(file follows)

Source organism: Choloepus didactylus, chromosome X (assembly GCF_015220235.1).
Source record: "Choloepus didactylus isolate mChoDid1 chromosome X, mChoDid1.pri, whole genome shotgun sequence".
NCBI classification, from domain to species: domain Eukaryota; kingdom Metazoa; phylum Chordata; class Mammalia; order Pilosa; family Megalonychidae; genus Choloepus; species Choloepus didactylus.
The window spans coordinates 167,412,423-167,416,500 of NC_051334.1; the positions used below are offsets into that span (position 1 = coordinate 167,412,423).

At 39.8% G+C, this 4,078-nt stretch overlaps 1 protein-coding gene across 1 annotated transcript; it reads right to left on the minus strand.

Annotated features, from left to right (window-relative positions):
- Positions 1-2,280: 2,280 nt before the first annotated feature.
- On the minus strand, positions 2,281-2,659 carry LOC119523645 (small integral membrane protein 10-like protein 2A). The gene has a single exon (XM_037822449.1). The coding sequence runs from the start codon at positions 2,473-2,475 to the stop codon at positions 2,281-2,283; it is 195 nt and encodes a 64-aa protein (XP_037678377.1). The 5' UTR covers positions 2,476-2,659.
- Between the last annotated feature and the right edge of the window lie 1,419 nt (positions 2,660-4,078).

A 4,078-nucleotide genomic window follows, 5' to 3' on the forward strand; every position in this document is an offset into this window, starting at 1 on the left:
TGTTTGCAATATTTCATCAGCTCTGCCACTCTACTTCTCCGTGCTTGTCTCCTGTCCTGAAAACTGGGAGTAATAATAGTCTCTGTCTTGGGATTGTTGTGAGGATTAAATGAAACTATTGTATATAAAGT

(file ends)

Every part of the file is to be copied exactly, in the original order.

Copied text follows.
Source organism: Choloepus didactylus, chromosome X (assembly GCF_015220235.1).
Source record: "Choloepus didactylus isolate mChoDid1 chromosome X, mChoDid1.pri, whole genome shotgun sequence".
NCBI classification, from domain to species: domain Eukaryota; kingdom Metazoa; phylum Chordata; class Mammalia; order Pilosa; family Megalonychidae; genus Choloepus; species Choloepus didactylus.
The window spans coordinates 167,412,423-167,416,500 of NC_051334.1; the positions used below are offsets into that span (position 1 = coordinate 167,412,423).

At 39.8% G+C, this 4,078-nt stretch overlaps 1 protein-coding gene across 1 annotated transcript; it reads right to left on the minus strand.

Annotated features, from left to right (window-relative positions):
- Positions 1-2,280: 2,280 nt before the first annotated feature.
- On the minus strand, positions 2,281-2,659 carry LOC119523645 (small integral membrane protein 10-like protein 2A). The gene has a single exon (XM_037822449.1). The coding sequence runs from the start codon at positions 2,473-2,475 to the stop codon at positions 2,281-2,283; it is 195 nt and encodes a 64-aa protein (XP_037678377.1). The 5' UTR covers positions 2,476-2,659.
- Between the last annotated feature and the right edge of the window lie 1,419 nt (positions 2,660-4,078).

A 4,078-nucleotide genomic window follows, 5' to 3' on the forward strand; every position in this document is an offset into this window, starting at 1 on the left:
TGTTTGCAATATTTCATCAGCTCTGCCACTCTACTTCTCCGTGCTTGTCTCCTGTCCTGAAAACTGGGAGTAATAATAGTCTCTGTCTTGGGATTGTTGTGAGGATTAAATGAAACTATTGTATATAAAGT